NPS Denies Authority To Approve Maho Bay Estate Development

Stormwater runoff across the North Shore Road washed out a large chunk of Maho Bay beach October 5.

The National Park Service (NPS) has informed New York billionaires James and Marilyn Simons that they could not grant permission for the requested dock, roadway diversion and wetlands drainage for Estate Maho Bay, according to Joe Kessler, president of Friends of the V.I. National Park.

“At this point the Park Service is waiting to hear from Simons about whether he is going to continue negotiations for the Maho land,” said Kessler. “Basically the conditions that Simons had are not on the table now.”

11 Undivided Shares
The heirs of Herbert Marsh own seven of the 11 undivided shares of the 440-acre property inside the Virgin Islands National Park (VINP), the NPS owns three of the shares and the Trust for Public Land, a non-profit company dedicated to land conservation, owns one.

The Kean family has been in litigation with the NPS to subdivide the land to make it eligible for sale, but the case is still pending.

The Simons have been negotiating with the Kean family, the NPS and the TPL for the property and had a number of demands, including diverting the North Shore Road so it wouldn’t run parallel to Maho Bay beach, constructing a private dock in the bay, acquiring the NPS and TPL shares of the land and draining wetlands in the area, according to Kessler.

In return for the NPS and TPL shares, Simons was proposing to place the shares, which total 160 acres, into an environmental easement along with an additional 80 acres of land.

Most recently, the NPS wrote a letter to Simons stating that there “was no way they could grant permission to the dock, roadway and wetlands” demands, Kessler added.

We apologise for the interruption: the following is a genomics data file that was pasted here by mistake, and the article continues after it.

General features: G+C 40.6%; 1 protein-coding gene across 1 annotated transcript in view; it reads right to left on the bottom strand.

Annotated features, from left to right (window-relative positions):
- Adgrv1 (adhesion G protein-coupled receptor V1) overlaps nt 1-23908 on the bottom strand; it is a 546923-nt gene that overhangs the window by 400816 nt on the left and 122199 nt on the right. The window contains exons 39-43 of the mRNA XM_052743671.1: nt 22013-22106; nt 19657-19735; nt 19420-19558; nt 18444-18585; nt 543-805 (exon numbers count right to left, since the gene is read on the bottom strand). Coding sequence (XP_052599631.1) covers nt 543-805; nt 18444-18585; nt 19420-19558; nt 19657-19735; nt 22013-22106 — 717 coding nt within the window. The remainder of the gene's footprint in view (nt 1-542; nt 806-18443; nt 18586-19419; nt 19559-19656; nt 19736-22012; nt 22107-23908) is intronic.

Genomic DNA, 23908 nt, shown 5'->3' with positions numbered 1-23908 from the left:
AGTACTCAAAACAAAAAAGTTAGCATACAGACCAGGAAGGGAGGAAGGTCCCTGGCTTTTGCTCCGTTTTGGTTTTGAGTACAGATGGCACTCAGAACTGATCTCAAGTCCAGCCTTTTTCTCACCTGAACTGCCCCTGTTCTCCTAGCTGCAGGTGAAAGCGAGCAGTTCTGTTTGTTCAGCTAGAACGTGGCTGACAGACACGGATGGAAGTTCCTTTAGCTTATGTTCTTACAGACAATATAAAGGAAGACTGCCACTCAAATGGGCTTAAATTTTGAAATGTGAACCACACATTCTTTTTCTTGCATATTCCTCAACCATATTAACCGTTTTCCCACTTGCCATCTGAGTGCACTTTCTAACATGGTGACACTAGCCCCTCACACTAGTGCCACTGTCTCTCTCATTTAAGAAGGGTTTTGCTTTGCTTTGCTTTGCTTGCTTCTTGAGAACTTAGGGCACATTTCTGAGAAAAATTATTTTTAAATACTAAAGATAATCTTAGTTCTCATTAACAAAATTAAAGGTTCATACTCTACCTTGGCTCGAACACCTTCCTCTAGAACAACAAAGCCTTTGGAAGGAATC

“They (NPS) said that they have no authority to grant the conditions unilaterally,” said Kessler. “If he wished to purchase the land, he could then seek permits for the road, wetlands and dock.”

No Authority To Grant Conditions
Each condition outlined by Simons would take years of environmental impact studies and permitting phases, the Friends president continued.

Kessler would have preferred a stronger statement from the NPS, but said he is pleased with the situation thus far. “I would have liked a stronger statement from the Park Service saying they would never support this, but it seems they are being diplomatic and probably more legally correct,” said Kessler.

No Comment from NPS/TPL
The NPS and TPL have remained mute on the Estate Maho Bay issue. “Negotiations are confidential,” John Garrison, regional director for TPL, told St. John Tradewinds in August. V.I.N.P. Superintendent Art Frederick would not comment about Estate Maho Bay.